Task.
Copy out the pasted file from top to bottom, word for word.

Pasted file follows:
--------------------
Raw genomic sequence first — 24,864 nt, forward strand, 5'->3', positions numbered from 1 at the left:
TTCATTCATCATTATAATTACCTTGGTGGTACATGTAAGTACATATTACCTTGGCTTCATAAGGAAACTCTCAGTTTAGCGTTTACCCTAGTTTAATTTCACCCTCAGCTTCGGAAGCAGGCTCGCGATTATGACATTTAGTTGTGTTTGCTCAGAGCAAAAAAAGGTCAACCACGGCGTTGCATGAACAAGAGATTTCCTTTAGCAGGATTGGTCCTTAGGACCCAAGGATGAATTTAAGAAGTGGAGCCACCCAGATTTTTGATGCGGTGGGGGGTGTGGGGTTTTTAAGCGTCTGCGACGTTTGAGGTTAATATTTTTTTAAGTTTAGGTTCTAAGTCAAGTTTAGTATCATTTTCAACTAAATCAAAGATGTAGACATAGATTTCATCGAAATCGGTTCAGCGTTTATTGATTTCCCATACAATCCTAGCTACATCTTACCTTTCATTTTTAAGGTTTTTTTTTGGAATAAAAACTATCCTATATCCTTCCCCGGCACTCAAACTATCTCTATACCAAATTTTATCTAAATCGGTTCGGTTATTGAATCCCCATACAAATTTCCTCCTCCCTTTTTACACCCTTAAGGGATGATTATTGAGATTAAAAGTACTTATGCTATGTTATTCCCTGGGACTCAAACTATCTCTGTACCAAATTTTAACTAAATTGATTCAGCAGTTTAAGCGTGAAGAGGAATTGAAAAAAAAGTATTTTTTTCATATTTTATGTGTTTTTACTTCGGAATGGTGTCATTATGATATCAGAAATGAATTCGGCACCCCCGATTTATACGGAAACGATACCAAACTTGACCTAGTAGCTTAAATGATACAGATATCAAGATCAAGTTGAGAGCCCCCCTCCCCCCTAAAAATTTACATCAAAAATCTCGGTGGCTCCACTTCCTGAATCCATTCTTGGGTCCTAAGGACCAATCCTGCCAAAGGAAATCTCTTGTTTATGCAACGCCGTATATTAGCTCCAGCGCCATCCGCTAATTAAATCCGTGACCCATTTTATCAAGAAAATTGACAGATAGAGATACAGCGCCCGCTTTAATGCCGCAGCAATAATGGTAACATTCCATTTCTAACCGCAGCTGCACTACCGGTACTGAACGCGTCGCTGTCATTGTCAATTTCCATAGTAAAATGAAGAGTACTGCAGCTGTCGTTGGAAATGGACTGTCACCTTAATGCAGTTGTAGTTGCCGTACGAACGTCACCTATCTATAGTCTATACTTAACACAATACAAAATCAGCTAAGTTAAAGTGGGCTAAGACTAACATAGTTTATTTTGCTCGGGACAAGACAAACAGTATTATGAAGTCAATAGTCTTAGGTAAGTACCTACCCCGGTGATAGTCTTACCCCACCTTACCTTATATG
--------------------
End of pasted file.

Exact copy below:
Raw genomic sequence first — 24,864 nt, forward strand, 5'->3', positions numbered from 1 at the left:
TTCATTCATCATTATAATTACCTTGGTGGTACATGTAAGTACATATTACCTTGGCTTCATAAGGAAACTCTCAGTTTAGCGTTTACCCTAGTTTAATTTCACCCTCAGCTTCGGAAGCAGGCTCGCGATTATGACATTTAGTTGTGTTTGCTCAGAGCAAAAAAAGGTCAACCACGGCGTTGCATGAACAAGAGATTTCCTTTAGCAGGATTGGTCCTTAGGACCCAAGGATGAATTTAAGAAGTGGAGCCACCCAGATTTTTGATGCGGTGGGGGGTGTGGGGTTTTTAAGCGTCTGCGACGTTTGAGGTTAATATTTTTTTAAGTTTAGGTTCTAAGTCAAGTTTAGTATCATTTTCAACTAAATCAAAGATGTAGACATAGATTTCATCGAAATCGGTTCAGCGTTTATTGATTTCCCATACAATCCTAGCTACATCTTACCTTTCATTTTTAAGGTTTTTTTTTGGAATAAAAACTATCCTATATCCTTCCCCGGCACTCAAACTATCTCTATACCAAATTTTATCTAAATCGGTTCGGTTATTGAATCCCCATACAAATTTCCTCCTCCCTTTTTACACCCTTAAGGGATGATTATTGAGATTAAAAGTACTTATGCTATGTTATTCCCTGGGACTCAAACTATCTCTGTACCAAATTTTAACTAAATTGATTCAGCAGTTTAAGCGTGAAGAGGAATTGAAAAAAAAGTATTTTTTTCATATTTTATGTGTTTTTACTTCGGAATGGTGTCATTATGATATCAGAAATGAATTCGGCACCCCCGATTTATACGGAAACGATACCAAACTTGACCTAGTAGCTTAAATGATACAGATATCAAGATCAAGTTGAGAGCCCCCCTCCCCCCTAAAAATTTACATCAAAAATCTCGGTGGCTCCACTTCCTGAATCCATTCTTGGGTCCTAAGGACCAATCCTGCCAAAGGAAATCTCTTGTTTATGCAACGCCGTATATTAGCTCCAGCGCCATCCGCTAATTAAATCCGTGACCCATTTTATCAAGAAAATTGACAGATAGAGATACAGCGCCCGCTTTAATGCCGCAGCAATAATGGTAACATTCCATTTCTAACCGCAGCTGCACTACCGGTACTGAACGCGTCGCTGTCATTGTCAATTTCCATAGTAAAATGAAGAGTACTGCAGCTGTCGTTGGAAATGGACTGTCACCTTAATGCAGTTGTAGTTGCCGTACGAACGTCACCTATCTATAGTCTATACTTAACACAATACAAAATCAGCTAAGTTAAAGTGGGCTAAGACTAACATAGTTTATTTTGCTCGGGACAAGACAAACAGTATTATGAAGTCAATAGTCTTAGGTAAGTACCTACCCCGGTGATAGTCTTACCCCACCTTACCTTATATG